Create A Press ReleaseWritten by Jean Melconian
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2. Only send release to one person per news outlet. Any problems that develop from duplicate coverage and effort will be blamed on you. 3.Don't just send press releases- call editor or writer directly. If you want your release covered, call person before sending release, and a couple of days later to make sure they received it. Just don't become a pest. 4.Know your deadlines. Magazines, even weekly ones, are often planned months in advance. Seasonal events, such as Christmas and Easter, are a great example of this For calendar items, know news outlet's deadline for section. 5. Keep it short and informative. Reporters and editors are notoriously busy. Most press releases should be kept to one page. Two is acceptable. If they want more information, they'll ask. 6.Write in a news style. That means putting prime information (who, where, what and when) into lead (first paragraph). It also means keeping sales pitch subtle. No exclamation points!!! Many papers will directly reprint a press release, as long as it is written in a professional news style. Use short words and sentences. Make sure what you're saying is very clear. 7.Always include, at top corner of every page, a two- or three-word description of story, name and phone number of key contact people (no more than two), page number ( if there us more than one page) and release date (usually "For Immediate Release"; otherwise " Please hold until xx/xx/xx"). 8.End a press release with ### typed across center margin a couple lines below end of your text. If a release is continued on another page, type- "-more-" at bottom of page in center. 9.Use standard 8 ½" x 11" paper typed on one side only. Never break a paragraph across two pages. Leave plenty of margins for editors to write notes-an inch and a half all around should be fine. 10.Bright Idea; Whenever you distribute a press release, also post release somewhere on your Web site, under heading "Corporate Information," "Company Background," or "Press Releases."
Jean Melconian is the owner of WebTrans International, Inc., International trade resources and logistics are available at: http://www.webcargo.net.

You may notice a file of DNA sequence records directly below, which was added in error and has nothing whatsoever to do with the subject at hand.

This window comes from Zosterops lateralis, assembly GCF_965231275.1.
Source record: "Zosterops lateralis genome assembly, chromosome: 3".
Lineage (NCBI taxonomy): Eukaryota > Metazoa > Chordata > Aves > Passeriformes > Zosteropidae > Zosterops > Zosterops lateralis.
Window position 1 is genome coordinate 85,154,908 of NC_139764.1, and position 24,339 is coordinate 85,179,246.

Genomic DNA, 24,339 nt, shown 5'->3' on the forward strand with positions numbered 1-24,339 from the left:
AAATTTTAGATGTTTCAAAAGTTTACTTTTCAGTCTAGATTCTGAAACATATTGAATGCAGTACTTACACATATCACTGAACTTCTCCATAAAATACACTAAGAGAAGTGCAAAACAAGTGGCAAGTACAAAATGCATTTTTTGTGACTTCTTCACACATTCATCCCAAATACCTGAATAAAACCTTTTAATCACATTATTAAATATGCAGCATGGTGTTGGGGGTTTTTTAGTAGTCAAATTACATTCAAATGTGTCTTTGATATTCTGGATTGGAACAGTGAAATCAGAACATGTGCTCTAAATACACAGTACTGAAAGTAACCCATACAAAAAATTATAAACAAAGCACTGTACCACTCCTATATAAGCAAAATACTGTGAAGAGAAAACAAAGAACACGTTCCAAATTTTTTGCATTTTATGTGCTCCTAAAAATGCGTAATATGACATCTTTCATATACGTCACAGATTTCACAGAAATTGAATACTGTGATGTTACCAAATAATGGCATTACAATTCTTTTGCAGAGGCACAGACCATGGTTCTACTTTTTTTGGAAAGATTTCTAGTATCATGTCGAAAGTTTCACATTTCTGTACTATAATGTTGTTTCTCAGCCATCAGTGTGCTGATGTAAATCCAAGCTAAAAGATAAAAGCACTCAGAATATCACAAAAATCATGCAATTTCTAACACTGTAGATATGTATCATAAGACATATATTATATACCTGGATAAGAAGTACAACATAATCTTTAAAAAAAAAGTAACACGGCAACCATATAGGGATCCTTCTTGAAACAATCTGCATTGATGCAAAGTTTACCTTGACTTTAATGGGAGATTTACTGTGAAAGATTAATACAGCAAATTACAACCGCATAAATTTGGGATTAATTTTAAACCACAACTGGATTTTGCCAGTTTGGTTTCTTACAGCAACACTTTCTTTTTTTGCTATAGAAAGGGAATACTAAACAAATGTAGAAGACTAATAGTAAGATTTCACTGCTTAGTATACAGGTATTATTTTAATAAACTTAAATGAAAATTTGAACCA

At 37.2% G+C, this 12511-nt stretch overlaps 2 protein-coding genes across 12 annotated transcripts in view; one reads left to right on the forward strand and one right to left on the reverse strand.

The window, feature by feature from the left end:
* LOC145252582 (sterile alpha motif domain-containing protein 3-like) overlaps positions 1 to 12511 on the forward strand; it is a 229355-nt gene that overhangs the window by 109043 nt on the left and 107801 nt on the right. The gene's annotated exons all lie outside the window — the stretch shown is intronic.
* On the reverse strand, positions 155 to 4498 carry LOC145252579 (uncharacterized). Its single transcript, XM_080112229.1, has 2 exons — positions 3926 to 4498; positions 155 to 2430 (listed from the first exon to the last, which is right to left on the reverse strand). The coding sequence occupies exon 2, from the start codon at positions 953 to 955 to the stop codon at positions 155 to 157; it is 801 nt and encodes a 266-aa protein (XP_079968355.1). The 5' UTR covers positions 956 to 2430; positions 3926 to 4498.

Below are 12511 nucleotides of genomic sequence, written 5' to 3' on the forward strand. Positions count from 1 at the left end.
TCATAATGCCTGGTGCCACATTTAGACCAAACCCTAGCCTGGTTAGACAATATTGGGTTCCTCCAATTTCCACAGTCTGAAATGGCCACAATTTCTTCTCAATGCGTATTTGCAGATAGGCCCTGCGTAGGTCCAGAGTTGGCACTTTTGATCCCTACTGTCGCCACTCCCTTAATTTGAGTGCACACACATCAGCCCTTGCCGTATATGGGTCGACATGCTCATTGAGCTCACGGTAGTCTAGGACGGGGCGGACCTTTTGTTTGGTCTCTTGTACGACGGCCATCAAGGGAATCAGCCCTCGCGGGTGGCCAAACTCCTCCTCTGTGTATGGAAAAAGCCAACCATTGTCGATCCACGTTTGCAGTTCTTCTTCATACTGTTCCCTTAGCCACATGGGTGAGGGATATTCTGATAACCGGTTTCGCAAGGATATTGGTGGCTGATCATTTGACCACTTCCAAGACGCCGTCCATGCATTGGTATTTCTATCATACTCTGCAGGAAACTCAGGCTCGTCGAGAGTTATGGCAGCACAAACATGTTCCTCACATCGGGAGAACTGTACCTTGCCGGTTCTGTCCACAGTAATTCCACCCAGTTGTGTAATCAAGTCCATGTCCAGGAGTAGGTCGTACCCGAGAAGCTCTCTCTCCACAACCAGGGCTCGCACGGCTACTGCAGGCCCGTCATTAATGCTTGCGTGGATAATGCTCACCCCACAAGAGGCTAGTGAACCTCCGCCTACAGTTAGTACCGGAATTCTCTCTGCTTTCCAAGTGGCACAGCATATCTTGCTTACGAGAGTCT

Writing for MediocrityWritten by Heather Reimer
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5. Don't be afraid of large blocks of text. Readers see that dense copy and say to themselves: "Oh goody, I was just running short of things to read!"
6. Bury your lead. This is an old journalism trick practiced by old journalists who couldn't remember point of their story. This delightful writing style requires your readers to plow through a slagheap of details before reaching "gold nugget". Internet users are patient creatures with nowhere else to go, so don't hesitate to ramble on and on aimlessly.
7. If you want your readers to take a specific action such as order a product or "click here", don't state that outright. Subtlety is best. Give them benefit of doubt and assume they'll know what they're supposed to do.
8. Which brings us to tone. Your written tone of voice is very important. You never want your readers to suspect that a real live person is standing behind their words or, worse yet, standing behind their product. Just pretend you are a robot and writing will come much easier.
9. Consistently utilize a preponderance of gargantuan words, even in localities where a more diminutive congregation of characters would be sufficient. This method, employed with great success by lawyers, will convince your humble readers that you are infinitely smarter than they are and they will buy your product or service out of sheer gratitude.
By following above guidelines in writing your text, you'll be moving world one step closer to day when entire web is a syntax-free zone and professional writers (like me) spend our days fishing cigarette butts out of bus station ashtrays.
Heather Reimer has been involved in print and electronic journalism for over 15 years and is currently the Creative Copy Editor for iGlobalMedia.com, a leading edge affiliate management company. You can visit them at www.iglobalmedia.com.